Vanessa Redgrave - The grandeur of living

I am a shipwrecked woman. I've lost it all. Except for a comb, a purse, my ID, a letter from my husband and a book. I went back to the end of the theater. I couldn't remember what was left from the shipwreck. No one gave me the next object that I could need. Imposing, standing in front of the audience, Vanessa Redgrave unfolded a performance remembering one of her first roles in the acting world: “Let me give you this memory for an unforgettable moment.”
 
With a crowded room and a warm auditorium, eager to listen to the word of one of the most iconic actresses of international cinematography, the encounter between Vanessa Redgrave and the audience began.
“The way you welcomed her clearly shows that the wonderful woman next to me needs no introduction”, the artistic director of the Festival, Peter Scarlet, said, opening the event. Then he asked: How was your previous visit to Argentina?
 
“I traveled here the first time to shoot a film about the ‘disappeared’ and during the shooting I had the opportunity of meeting the Mothers of the Plaza de Mayo”, commented Vanessa about the making of A Wall of Silence - Lita Stantic, 1993. And the room broke out in applause again.
It comes as no surprise, as Vanessa Redgrave, in addition to being a figure of international cinema, has a touching history and present in activism that defines her course, both professionally and at personal level. “Listening to the stories of the victims, their families, their testimonies, is very important.” She went on to announce: “Time changes very fast and people may forget to transmit to their kids what democracy is and how important it is.”  
 
This blue-eyed woman with an infinite look hasn't stopped acting in over 60 years. And she hasn't stopped receiving awards either: the Golden Globe countless times, the Emmy Award, six nominations for the Oscar and the Supporting Actress Oscar Award for her role in Julia (Fred Zinnermann, 1977), two awards at Cannes and in many other festivals. Arthur Miller and Tennessee Williams called her “the best actress of our times”. And still, she faces another challenge: to perform as a director so as to transmit her activism, her struggle for equality and to maximize her denouncing voice.
 
“I’m here because of my acting and because Carlo Nero and I decided to put all of our economic resources to work for the cause to tell the story of the refugees who drown in the Mediterranean and Adriatic Sea trying to escape”, Redgrave commented about Sea Sorrow, her debut as director.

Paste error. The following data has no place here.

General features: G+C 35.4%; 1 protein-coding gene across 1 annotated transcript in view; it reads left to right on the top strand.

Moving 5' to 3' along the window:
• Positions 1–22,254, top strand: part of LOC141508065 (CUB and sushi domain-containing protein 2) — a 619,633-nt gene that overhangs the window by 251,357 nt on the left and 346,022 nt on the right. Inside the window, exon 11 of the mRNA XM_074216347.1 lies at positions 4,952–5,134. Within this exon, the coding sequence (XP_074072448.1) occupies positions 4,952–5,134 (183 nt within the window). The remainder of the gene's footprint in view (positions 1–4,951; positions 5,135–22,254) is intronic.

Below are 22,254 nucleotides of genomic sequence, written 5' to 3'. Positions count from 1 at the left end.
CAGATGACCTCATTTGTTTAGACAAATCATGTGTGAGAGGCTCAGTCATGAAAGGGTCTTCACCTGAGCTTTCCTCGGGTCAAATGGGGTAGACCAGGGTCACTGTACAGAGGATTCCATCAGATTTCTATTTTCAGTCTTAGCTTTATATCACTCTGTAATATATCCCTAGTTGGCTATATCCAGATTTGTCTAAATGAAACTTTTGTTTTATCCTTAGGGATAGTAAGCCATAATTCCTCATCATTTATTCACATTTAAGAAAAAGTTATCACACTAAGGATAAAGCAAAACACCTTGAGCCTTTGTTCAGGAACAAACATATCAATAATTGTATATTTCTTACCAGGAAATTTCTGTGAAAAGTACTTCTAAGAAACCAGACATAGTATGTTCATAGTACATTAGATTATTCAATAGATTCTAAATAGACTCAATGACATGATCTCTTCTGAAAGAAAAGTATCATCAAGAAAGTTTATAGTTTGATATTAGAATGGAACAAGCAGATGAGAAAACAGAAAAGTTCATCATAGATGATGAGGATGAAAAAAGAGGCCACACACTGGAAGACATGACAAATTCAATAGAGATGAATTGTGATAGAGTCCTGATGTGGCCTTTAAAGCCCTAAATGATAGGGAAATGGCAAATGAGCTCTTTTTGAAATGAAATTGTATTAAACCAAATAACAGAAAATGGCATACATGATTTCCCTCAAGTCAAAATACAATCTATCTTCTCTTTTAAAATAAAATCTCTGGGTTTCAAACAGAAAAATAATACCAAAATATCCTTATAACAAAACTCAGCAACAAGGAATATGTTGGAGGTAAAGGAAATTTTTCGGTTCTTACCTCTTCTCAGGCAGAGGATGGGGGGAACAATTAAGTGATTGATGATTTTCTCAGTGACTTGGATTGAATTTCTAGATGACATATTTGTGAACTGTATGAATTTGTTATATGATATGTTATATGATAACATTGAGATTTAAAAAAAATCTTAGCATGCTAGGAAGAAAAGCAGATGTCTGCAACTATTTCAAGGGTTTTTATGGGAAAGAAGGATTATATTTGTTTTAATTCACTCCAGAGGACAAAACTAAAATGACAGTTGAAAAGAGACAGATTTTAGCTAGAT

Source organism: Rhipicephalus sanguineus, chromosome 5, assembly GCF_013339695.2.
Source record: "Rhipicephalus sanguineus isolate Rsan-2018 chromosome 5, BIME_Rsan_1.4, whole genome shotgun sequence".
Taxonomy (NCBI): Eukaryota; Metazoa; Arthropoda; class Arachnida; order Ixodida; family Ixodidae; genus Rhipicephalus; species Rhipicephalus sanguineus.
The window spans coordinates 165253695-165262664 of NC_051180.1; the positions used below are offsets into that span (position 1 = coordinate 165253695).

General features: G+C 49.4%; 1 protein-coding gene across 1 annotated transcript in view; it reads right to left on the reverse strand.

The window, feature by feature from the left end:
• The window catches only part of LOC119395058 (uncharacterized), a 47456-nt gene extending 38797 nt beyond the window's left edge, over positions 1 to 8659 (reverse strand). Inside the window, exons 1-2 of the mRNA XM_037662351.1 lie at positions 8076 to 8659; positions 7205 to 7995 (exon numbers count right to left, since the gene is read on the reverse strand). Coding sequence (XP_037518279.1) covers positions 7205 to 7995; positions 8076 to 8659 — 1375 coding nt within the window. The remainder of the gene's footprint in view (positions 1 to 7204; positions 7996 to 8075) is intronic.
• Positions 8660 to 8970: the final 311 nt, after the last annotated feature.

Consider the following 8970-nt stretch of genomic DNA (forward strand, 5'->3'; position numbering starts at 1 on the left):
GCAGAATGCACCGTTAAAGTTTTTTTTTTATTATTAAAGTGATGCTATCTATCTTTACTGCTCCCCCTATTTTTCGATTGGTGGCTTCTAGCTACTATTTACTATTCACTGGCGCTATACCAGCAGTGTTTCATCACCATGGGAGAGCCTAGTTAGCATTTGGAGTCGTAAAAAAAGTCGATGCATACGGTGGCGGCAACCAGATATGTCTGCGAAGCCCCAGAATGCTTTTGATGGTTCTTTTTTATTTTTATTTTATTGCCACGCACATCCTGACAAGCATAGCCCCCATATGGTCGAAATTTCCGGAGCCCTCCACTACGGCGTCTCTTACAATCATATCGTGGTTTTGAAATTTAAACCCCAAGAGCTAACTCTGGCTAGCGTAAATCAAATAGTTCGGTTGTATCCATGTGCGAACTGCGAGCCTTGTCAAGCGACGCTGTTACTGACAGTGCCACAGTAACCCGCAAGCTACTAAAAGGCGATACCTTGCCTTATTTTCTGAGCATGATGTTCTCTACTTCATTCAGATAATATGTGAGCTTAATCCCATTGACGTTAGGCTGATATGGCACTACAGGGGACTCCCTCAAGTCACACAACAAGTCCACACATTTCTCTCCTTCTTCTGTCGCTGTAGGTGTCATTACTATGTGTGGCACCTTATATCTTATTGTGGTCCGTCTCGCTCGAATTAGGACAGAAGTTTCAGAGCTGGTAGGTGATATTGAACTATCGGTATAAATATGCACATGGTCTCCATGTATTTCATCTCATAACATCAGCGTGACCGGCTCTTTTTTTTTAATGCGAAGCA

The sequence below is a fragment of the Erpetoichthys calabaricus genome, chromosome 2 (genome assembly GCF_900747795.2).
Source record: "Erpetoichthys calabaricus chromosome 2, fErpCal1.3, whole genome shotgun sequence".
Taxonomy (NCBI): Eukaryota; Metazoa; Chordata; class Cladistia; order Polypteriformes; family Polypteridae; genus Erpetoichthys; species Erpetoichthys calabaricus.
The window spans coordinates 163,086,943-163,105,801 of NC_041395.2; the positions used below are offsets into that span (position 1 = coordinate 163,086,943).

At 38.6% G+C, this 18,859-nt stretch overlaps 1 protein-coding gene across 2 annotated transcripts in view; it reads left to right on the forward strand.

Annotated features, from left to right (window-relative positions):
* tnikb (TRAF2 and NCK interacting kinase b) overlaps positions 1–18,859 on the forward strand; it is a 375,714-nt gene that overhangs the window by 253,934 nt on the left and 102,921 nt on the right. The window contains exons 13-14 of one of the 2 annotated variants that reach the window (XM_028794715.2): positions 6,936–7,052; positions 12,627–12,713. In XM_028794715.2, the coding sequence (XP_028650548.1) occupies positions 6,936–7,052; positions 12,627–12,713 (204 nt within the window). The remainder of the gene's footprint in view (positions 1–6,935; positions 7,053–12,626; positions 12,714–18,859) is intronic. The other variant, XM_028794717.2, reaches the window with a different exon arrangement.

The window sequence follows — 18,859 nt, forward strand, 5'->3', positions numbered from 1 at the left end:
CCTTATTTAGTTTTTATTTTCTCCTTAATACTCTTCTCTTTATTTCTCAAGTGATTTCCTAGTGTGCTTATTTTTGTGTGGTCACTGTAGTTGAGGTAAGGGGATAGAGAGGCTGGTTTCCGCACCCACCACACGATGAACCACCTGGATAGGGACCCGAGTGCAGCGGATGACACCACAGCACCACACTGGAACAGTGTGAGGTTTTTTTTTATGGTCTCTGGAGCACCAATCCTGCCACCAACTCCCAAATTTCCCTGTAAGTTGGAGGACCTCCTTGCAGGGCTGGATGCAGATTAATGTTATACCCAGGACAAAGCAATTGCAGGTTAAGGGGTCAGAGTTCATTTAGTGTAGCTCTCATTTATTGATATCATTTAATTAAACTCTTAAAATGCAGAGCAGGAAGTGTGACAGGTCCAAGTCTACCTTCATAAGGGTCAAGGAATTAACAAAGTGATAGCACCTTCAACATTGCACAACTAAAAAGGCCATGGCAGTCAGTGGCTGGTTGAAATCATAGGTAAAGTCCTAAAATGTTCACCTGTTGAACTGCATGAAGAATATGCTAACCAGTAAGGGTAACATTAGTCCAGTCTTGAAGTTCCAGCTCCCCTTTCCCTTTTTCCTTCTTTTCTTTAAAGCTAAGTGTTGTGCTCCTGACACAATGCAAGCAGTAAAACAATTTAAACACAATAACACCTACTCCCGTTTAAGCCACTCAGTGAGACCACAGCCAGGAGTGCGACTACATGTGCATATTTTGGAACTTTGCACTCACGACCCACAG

“I don't think pain ever goes away. But it is true after some time you get close to people. At the beginning, when they would come to me and said ‘I’m sorry’, all I wanted to do was run away”, she confessed. Vanessa's life has been marked by family tragedies, which, instead of stopping her, encouraged to follow a path of social activism she expresses from her most visceral side, her artistic side.
 
Her first film as director, Sea Sorrow is born in a muffed scream, in a reality many times we naturalized and is denied at the political spheres. Its genesis transport us to the picture of Alan Kurdi, that immigrant boy lying dead on the shore. The shore of a merciless alien sea. It made it to the headlines only for a few days. The fury gave birth to a sensitive film that narrates, with her unmistakable and firm voice, the crisis of the immigration and its causes: persecution, hunger and armed conflicts. Through archive material and childhood anecdotes from the Second World War, Sea Sorrow proposes an historical look that approaches history as the result of the challenges the present poses.
 
 
About her long career, he confessed “working with Antonioni was one of the best gifts life gave me”. She added that one of the roles she's most proud of is the one in the film her son, Carlo Nero, made, The Fever (2004) “It's a story told by a woman who discovers, in a trip, a very far country which is part of a very corrupted part of society”, Redgrave explained regarding the story written by American writer and actor Wallace Shawn.
In the 140 films she took part in as an actress, Vanessa balanced her participation between big productions, classics, mainstream movies and, of course, her unforgettable performance in theater. From the amazing Jane in Blow-Up to Max in Mission: Impossible. From Guenevere in Camelot, to Isadora Duncan in Isadora, she knew exactly how to leave her mark to each character and establish as one of the most renowned British actresses of the world.
 
“I started acting when I was four. We would to it to raise money for the Merchant Marine I didn't know how to read and I had to memorize the lines. Let me give you this memory for an unforgettable moment.”  I am a shipwrecked woman. I've lost it all. Except for a comb, a purse, mi ID, a letter from my husband and a book. I went back to the end of the theater. I couldn't remember what was left from the shipwreck. No one gave me the next object that I could need. She confessed how that first incursion ended. “The boy stopped the play and said: ‘Ladies and gentlemen, let's start from the beginning. Vanessa has ruined it all’”.
 
The talk was an encounter with the sensitivity and the sharp look of a woman who has reinvented herself through the years. One of the stellar participations of this edition! Vanessa Redgrave will be presenting her first film as director, Sea Sorrow. Additionally, the Festival will screen the restored version of Blow-Up, -Michelangelo Antonioni's touching film- where she shines in one of her most memorable performances.

 

 

Agustina Salvador

 

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